The great depression was the worst economic downturn in the history of the industrialized world. Lasting from 1929 to 1939, a full decade. During that time period consumer spending and investments dropped, causing steep declines in industrial output and employment. What caused the great depression? Throughout the 1920s, the U.S. economy expanded rapidly, the nation’s total wealth more than doubled between 1920 and 1929, a period known as the roaring twenties. The stock market was booming with everyone from millionaire tycoons – to cooks and janitors pouring their money into the stock market. As a result, the stock market underwent rapid expansion. As the economy slowed production, unemployment began to rise, leaving stock prices much higher than their actual value. At the time wages were low and consumer debt was mounting. The agriculture sector of the economy was struggling due to drought and on October 24, 1929, nervous investors began selling their overpriced shares in mass. A record 12.9 million shares were traded that day, known as Black Thursday. The stock market crashed, leaving millions of shares worthless, and those investors who bought stocks with borrowed money were wiped out completely. By 1933, when the great depression reached its lowest point, some 15 million Americans were unemployed and nearly half of the country’s banks had failed. After the great depression the American economy went through several ebbs and flows.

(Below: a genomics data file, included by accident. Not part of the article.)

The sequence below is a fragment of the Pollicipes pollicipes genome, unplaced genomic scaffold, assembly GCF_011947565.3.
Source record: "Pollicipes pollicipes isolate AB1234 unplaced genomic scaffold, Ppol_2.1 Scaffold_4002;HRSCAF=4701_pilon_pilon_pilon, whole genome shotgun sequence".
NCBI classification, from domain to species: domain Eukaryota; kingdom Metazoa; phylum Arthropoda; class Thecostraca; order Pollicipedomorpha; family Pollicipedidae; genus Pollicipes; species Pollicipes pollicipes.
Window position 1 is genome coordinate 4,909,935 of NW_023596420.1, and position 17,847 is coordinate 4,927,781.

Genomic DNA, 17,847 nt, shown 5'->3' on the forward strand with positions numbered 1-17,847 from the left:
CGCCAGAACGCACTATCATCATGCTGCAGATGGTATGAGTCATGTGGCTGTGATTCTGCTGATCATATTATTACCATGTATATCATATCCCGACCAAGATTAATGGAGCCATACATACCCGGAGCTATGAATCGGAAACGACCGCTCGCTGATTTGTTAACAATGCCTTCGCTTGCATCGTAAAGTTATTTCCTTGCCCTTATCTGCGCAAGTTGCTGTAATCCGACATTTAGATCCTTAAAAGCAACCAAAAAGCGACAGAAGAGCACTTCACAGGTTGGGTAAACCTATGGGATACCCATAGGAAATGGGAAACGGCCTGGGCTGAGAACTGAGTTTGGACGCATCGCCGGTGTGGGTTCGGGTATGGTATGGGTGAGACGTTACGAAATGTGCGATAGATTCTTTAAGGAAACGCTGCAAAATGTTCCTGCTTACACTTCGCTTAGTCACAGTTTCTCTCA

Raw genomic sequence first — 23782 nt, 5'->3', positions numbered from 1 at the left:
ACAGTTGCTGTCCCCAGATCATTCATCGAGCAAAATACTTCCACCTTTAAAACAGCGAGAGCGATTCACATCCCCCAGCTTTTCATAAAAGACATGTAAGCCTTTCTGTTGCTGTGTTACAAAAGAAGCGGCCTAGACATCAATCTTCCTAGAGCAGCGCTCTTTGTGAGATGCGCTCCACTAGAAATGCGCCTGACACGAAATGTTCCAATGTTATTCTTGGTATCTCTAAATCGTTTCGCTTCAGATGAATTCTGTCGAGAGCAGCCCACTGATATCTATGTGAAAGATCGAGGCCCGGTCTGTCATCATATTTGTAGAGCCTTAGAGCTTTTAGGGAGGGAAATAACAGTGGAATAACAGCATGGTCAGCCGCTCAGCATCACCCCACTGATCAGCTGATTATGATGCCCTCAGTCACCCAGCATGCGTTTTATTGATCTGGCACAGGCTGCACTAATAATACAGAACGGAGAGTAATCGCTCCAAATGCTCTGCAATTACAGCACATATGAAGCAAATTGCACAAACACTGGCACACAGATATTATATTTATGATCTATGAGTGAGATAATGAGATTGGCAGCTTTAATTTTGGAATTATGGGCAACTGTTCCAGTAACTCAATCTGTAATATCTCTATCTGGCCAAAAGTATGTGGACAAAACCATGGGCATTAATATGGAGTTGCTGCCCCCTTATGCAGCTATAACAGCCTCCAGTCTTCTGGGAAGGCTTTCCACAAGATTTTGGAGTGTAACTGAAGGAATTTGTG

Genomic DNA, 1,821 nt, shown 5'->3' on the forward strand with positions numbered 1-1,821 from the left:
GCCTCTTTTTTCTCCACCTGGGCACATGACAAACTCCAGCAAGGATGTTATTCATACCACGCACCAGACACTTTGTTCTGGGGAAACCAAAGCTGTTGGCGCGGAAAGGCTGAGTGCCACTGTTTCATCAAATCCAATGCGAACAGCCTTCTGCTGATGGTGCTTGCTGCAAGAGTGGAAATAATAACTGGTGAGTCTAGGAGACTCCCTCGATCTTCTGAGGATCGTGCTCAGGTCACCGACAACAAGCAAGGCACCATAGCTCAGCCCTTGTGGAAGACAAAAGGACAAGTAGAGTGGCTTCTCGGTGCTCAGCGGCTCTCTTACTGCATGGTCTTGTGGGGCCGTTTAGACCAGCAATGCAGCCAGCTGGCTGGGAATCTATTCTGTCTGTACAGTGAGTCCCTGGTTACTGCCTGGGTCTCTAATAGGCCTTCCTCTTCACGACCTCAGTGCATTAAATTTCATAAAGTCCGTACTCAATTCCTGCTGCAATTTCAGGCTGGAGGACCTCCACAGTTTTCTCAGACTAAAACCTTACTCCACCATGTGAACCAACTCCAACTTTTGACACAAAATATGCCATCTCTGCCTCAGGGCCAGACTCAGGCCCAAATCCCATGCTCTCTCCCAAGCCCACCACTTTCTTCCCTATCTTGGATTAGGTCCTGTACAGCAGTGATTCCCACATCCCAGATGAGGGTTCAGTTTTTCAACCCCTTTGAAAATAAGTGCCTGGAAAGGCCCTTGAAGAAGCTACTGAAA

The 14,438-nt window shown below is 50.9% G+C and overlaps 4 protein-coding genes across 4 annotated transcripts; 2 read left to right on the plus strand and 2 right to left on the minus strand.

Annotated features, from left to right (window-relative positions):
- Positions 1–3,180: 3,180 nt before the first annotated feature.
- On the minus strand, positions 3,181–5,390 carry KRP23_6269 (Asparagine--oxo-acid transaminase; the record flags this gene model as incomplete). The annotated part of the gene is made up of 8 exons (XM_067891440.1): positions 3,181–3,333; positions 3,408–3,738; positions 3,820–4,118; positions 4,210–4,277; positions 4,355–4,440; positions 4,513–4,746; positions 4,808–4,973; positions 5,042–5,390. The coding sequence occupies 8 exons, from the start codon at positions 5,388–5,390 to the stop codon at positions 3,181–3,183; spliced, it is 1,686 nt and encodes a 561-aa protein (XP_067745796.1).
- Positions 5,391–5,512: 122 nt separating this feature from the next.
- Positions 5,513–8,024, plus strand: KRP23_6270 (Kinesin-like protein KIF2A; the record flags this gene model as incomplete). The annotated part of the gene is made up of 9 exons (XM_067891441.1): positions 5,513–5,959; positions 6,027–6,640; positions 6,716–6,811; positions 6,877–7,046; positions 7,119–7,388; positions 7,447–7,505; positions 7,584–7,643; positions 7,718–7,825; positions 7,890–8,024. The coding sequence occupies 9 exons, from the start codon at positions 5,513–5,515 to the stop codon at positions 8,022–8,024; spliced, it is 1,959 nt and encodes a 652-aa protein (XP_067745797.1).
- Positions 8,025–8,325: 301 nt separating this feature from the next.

There have been 11 recessions since 1948, averaging out to about one recession every six years. The average recession before 2007 lasted about 11 months. The 1973 oil crisis triggered the 1973 -1975 recession that lasted for 1 year and 4 months – coupled with the 1973-1974 stock market crash. In 1980 and again in 1981 to 1982 the US saw two back-to-back recessions lasting 16 months and this was really the result of the Fed raising interest rates to combat inflation – much like we’re seeing today. The dot come bubble of 2000 was caused by boom and bust of over inflated tech stocks – and later worsened by the September 11th, 2000, terrorist attacks. But none of those recessions compared to the Great Recession of 2008. It was the deepest recession since World War II. In that 2-year span the unemployment rate rose sharply, and by late 2009 more than 15 million people were unemployed. This recession, caused by the subprime mortgage crisis which led to the collapse of the U.S. housing bubble. The crisis led to the failure or collapse of many of the United States’ largest financial institutions: Bear Stearns, Fannie Mae, Fannie Mac, Lehman Brothers, and AIG. The shortest recession was the pandemic recession in 2020 – when around 22 million jobs disappeared from company payrolls in March and April that year as travel and work restrictions took effect in response to COVID-19 followed by an unprecedented 5 trillion in pandemic-relief spending.
Behind all of the rhetoric, the reality is that recessions are a normal part of American economic life. Which is why many economists are saying that the question you should be asking isn’t “are we in a recession?” – it’s “how bad will a recession be?” And more importantly – what can you do to prepare yourself?